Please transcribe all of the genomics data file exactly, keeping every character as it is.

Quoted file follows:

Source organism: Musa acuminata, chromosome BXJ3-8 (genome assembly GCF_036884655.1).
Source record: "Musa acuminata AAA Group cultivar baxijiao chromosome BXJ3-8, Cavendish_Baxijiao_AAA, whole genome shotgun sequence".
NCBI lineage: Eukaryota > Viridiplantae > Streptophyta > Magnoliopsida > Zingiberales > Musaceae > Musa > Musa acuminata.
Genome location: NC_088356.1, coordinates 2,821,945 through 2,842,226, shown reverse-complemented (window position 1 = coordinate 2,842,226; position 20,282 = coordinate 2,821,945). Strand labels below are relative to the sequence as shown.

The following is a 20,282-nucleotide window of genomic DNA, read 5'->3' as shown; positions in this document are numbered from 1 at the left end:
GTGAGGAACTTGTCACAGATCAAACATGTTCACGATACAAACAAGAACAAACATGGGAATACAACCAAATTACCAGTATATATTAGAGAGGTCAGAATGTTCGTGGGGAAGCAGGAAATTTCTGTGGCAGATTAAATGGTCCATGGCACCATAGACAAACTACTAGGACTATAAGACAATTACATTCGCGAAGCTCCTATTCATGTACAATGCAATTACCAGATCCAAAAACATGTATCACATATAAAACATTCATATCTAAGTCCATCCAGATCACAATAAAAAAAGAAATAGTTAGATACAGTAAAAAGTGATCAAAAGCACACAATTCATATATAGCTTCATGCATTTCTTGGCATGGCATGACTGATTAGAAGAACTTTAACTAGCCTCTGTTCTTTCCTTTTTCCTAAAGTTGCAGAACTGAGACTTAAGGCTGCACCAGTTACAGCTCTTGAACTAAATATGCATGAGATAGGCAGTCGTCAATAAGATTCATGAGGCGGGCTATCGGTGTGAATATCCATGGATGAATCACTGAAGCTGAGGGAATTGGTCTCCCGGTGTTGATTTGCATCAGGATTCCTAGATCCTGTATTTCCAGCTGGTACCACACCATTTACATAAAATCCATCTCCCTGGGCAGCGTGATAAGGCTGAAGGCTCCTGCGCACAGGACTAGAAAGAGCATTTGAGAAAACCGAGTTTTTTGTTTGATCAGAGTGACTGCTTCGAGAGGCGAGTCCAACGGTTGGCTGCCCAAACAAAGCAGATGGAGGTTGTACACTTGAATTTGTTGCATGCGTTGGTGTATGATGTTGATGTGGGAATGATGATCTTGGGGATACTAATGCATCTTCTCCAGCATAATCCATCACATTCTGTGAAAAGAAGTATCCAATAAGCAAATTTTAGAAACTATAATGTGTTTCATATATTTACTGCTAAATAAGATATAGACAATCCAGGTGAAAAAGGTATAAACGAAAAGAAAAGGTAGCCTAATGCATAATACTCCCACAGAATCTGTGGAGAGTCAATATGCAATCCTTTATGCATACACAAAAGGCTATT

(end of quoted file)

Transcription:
Source organism: Musa acuminata, chromosome BXJ3-8 (genome assembly GCF_036884655.1).
Source record: "Musa acuminata AAA Group cultivar baxijiao chromosome BXJ3-8, Cavendish_Baxijiao_AAA, whole genome shotgun sequence".
NCBI lineage: Eukaryota > Viridiplantae > Streptophyta > Magnoliopsida > Zingiberales > Musaceae > Musa > Musa acuminata.
Genome location: NC_088356.1, coordinates 2,821,945 through 2,842,226, shown reverse-complemented (window position 1 = coordinate 2,842,226; position 20,282 = coordinate 2,821,945). Strand labels below are relative to the sequence as shown.

The following is a 20,282-nucleotide window of genomic DNA, read 5'->3' as shown; positions in this document are numbered from 1 at the left end:
GTGAGGAACTTGTCACAGATCAAACATGTTCACGATACAAACAAGAACAAACATGGGAATACAACCAAATTACCAGTATATATTAGAGAGGTCAGAATGTTCGTGGGGAAGCAGGAAATTTCTGTGGCAGATTAAATGGTCCATGGCACCATAGACAAACTACTAGGACTATAAGACAATTACATTCGCGAAGCTCCTATTCATGTACAATGCAATTACCAGATCCAAAAACATGTATCACATATAAAACATTCATATCTAAGTCCATCCAGATCACAATAAAAAAAGAAATAGTTAGATACAGTAAAAAGTGATCAAAAGCACACAATTCATATATAGCTTCATGCATTTCTTGGCATGGCATGACTGATTAGAAGAACTTTAACTAGCCTCTGTTCTTTCCTTTTTCCTAAAGTTGCAGAACTGAGACTTAAGGCTGCACCAGTTACAGCTCTTGAACTAAATATGCATGAGATAGGCAGTCGTCAATAAGATTCATGAGGCGGGCTATCGGTGTGAATATCCATGGATGAATCACTGAAGCTGAGGGAATTGGTCTCCCGGTGTTGATTTGCATCAGGATTCCTAGATCCTGTATTTCCAGCTGGTACCACACCATTTACATAAAATCCATCTCCCTGGGCAGCGTGATAAGGCTGAAGGCTCCTGCGCACAGGACTAGAAAGAGCATTTGAGAAAACCGAGTTTTTTGTTTGATCAGAGTGACTGCTTCGAGAGGCGAGTCCAACGGTTGGCTGCCCAAACAAAGCAGATGGAGGTTGTACACTTGAATTTGTTGCATGCGTTGGTGTATGATGTTGATGTGGGAATGATGATCTTGGGGATACTAATGCATCTTCTCCAGCATAATCCATCACATTCTGTGAAAAGAAGTATCCAATAAGCAAATTTTAGAAACTATAATGTGTTTCATATATTTACTGCTAAATAAGATATAGACAATCCAGGTGAAAAAGGTATAAACGAAAAGAAAAGGTAGCCTAATGCATAATACTCCCACAGAATCTGTGGAGAGTCAATATGCAATCCTTTATGCATACACAAAAGGCTATT